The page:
01 April 2021 | Tourismus
Namibian Love Affair
Namibia’s “Gift to Earth”
Namibia is pioneering conservation and is world-renowned for its progressive Community-Based Natural Resource Management (CBNRM) policies - a globally recognized model for achieving large-scale community upliftment, rural development and conservation.
Prior to independence, Namibia’s communal areas were largely neglected due to a combination of poor management, community marginalization under the former Apartheid regime, commercial as well as subsistence poaching, human-wildlife-conflict (HWC) and repeated, severe droughts.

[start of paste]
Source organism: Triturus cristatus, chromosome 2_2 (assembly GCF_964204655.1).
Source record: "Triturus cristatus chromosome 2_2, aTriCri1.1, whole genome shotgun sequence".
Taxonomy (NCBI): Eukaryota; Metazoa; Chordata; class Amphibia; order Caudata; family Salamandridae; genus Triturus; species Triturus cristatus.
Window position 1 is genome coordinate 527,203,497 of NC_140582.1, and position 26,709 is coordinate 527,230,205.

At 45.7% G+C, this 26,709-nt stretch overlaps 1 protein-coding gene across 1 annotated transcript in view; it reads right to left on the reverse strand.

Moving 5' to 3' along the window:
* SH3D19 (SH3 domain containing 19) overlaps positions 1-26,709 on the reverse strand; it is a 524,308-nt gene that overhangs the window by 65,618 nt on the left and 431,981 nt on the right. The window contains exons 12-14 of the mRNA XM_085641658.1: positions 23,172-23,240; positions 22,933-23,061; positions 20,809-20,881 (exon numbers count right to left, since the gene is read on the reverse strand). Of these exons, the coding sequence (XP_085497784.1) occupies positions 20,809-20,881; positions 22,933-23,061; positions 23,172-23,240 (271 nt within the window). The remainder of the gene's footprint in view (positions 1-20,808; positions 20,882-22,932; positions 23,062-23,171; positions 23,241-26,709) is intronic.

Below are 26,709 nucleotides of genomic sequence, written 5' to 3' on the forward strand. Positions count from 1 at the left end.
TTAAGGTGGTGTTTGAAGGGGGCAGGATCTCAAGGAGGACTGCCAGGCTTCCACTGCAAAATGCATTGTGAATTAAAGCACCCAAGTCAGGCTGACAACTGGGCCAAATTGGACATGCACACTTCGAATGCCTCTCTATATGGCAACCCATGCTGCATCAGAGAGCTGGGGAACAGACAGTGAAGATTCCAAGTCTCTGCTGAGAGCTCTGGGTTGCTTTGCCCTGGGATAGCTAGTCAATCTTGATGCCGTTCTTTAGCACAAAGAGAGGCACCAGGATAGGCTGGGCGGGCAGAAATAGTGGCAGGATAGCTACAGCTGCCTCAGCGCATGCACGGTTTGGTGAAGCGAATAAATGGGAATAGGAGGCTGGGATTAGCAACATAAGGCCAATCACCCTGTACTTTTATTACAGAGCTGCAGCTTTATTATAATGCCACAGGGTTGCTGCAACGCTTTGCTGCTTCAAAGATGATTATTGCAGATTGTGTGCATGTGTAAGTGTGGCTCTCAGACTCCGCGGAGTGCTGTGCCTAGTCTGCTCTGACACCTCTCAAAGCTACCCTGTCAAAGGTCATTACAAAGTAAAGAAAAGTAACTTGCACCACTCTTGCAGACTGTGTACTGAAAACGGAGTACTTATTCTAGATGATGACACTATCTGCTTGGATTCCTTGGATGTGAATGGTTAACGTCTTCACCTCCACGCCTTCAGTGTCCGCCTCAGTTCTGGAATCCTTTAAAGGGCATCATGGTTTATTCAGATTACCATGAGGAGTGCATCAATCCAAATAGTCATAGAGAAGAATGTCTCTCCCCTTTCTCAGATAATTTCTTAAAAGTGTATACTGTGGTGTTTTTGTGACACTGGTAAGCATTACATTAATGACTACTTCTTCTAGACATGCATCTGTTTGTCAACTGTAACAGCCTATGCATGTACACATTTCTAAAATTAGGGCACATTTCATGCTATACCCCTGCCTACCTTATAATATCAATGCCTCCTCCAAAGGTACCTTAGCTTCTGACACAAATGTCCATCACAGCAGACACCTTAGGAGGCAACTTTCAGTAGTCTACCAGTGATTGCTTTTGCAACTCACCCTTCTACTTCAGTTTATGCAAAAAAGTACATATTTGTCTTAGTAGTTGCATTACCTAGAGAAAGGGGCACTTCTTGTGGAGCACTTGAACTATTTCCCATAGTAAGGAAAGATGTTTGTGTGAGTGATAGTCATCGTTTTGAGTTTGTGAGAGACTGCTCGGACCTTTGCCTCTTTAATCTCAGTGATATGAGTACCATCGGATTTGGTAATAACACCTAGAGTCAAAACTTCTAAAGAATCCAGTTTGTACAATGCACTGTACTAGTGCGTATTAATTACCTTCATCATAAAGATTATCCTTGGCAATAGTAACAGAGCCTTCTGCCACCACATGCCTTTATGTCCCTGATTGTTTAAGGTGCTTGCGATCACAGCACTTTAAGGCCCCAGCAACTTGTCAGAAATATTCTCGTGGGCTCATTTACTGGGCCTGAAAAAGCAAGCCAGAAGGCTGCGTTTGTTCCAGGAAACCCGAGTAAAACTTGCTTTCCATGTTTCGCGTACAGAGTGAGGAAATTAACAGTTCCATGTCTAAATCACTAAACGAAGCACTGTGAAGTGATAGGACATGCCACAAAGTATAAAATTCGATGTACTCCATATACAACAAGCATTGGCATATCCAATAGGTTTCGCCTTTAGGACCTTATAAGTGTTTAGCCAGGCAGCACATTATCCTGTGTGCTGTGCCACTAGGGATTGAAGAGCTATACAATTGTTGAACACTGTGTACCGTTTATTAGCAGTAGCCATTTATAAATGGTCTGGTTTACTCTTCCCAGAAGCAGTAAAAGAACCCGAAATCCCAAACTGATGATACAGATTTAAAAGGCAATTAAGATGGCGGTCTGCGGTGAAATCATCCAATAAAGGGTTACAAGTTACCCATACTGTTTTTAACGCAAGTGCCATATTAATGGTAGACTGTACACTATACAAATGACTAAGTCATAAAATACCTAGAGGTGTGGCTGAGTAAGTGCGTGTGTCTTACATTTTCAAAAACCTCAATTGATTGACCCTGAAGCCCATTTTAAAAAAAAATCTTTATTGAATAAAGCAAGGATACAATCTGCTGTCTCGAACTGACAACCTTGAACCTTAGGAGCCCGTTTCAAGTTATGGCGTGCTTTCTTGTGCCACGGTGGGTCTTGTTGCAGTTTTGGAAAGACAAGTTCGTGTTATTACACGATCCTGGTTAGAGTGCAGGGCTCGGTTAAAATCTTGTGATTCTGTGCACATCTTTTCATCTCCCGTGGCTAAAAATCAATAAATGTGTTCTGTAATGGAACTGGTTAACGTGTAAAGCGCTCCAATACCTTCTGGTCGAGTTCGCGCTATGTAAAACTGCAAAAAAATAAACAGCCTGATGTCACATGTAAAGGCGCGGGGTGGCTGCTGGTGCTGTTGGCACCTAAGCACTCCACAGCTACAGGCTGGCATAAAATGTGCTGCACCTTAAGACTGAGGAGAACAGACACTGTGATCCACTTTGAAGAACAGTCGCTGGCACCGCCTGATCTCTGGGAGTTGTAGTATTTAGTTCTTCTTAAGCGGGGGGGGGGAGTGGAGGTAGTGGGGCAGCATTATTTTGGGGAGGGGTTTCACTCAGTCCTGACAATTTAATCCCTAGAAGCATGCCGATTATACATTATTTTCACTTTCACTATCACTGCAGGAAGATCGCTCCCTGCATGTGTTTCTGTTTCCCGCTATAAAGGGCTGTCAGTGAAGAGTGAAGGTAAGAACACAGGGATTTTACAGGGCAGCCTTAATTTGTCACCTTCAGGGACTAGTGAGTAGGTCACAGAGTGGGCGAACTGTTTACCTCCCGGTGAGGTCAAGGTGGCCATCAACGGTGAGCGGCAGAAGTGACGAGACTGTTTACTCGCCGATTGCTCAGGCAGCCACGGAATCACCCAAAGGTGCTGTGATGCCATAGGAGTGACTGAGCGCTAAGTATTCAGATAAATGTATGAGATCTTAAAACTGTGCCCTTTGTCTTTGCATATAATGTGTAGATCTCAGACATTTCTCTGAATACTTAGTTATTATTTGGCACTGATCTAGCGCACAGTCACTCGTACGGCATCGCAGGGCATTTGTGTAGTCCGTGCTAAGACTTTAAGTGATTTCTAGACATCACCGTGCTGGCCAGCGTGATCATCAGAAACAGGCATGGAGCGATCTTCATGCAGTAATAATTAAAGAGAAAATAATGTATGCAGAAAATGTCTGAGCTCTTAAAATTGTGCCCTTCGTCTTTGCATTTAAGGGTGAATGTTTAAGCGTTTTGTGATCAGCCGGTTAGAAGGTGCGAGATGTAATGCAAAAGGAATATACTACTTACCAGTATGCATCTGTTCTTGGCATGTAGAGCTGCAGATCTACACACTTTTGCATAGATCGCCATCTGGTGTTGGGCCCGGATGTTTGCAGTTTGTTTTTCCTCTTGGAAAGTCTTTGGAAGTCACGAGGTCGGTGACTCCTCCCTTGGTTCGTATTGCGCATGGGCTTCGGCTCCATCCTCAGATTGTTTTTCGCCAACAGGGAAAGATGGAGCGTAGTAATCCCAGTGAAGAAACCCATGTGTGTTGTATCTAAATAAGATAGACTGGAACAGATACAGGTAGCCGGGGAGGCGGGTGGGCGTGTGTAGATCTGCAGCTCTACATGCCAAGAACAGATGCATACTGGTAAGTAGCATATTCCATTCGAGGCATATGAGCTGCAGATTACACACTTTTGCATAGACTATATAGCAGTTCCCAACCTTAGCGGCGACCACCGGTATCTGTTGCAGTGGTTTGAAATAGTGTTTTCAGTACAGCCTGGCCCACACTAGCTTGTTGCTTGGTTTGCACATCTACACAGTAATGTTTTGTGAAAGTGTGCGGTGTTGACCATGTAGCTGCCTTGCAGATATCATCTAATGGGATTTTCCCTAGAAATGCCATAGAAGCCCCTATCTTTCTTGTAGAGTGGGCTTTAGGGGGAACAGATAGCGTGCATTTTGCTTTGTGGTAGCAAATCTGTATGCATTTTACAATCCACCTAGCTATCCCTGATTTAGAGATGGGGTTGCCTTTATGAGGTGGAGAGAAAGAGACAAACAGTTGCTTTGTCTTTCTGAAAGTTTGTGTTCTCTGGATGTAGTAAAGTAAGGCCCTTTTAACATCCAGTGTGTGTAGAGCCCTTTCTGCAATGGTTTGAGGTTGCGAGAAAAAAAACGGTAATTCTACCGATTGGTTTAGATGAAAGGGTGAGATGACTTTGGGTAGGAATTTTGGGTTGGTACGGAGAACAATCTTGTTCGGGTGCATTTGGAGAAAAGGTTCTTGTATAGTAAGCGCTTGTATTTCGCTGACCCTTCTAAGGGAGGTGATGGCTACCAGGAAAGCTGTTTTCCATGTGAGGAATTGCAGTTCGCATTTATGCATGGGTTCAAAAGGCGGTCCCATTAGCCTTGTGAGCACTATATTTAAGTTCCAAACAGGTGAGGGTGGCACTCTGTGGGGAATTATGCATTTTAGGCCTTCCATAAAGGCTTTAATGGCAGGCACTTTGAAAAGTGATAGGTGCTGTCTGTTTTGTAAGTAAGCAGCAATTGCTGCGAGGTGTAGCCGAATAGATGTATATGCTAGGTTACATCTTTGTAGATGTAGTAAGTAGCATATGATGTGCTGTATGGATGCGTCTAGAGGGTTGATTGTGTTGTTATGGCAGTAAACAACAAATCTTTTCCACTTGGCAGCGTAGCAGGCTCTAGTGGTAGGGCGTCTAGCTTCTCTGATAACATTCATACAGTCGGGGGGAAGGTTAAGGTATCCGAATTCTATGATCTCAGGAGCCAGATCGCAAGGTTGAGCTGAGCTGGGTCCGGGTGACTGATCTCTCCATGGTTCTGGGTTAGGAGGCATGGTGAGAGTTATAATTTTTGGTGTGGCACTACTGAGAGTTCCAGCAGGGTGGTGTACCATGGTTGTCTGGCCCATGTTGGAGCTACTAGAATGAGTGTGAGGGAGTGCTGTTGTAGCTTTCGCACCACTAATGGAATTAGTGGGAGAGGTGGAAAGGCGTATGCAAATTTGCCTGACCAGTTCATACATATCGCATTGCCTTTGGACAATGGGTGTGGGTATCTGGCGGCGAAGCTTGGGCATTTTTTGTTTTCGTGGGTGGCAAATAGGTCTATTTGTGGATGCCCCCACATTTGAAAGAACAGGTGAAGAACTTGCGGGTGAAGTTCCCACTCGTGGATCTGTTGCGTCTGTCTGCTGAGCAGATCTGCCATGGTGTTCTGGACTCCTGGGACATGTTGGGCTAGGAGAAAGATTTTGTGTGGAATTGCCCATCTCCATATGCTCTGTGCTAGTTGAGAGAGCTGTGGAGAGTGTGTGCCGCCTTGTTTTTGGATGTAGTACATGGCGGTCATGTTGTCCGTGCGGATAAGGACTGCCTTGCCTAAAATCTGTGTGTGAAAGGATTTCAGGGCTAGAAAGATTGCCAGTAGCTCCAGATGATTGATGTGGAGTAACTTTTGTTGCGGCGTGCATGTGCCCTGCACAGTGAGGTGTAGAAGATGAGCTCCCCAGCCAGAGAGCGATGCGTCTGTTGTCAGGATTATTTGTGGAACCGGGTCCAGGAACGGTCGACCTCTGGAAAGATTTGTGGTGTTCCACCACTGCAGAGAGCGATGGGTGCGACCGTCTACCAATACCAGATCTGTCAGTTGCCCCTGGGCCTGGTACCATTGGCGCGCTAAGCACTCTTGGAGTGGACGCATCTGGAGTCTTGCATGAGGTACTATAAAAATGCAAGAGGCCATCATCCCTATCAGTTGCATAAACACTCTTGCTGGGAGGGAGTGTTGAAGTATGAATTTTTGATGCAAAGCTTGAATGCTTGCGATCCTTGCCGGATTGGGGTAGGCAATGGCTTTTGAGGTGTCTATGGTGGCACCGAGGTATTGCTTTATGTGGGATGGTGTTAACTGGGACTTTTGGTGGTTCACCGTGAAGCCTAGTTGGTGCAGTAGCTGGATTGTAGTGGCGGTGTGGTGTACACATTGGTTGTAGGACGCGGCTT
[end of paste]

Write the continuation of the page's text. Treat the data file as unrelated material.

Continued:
Modern legislation facilitates the existence of communal conservancies that allow for the protection of wildlife, while uplifting rural folk. These entities are entrusted with the responsibility of managing the indigenous wildlife and natural resources of these rural areas, while also allowing for sustainable utilization subject to defined, conditional rights. Working hand in hand with the Ministry of Environment, Forestry and Tourism (MEFT) as well as non-governmental organizations (NGO’s), communal conservancies have increased in number, from the four that were registered in 1998 to the current number of 86 conservancies that encompass more than 20% of Namibia’s landmass today. Luring tourists to these pristine wildlife habitats is their intent and declared aim.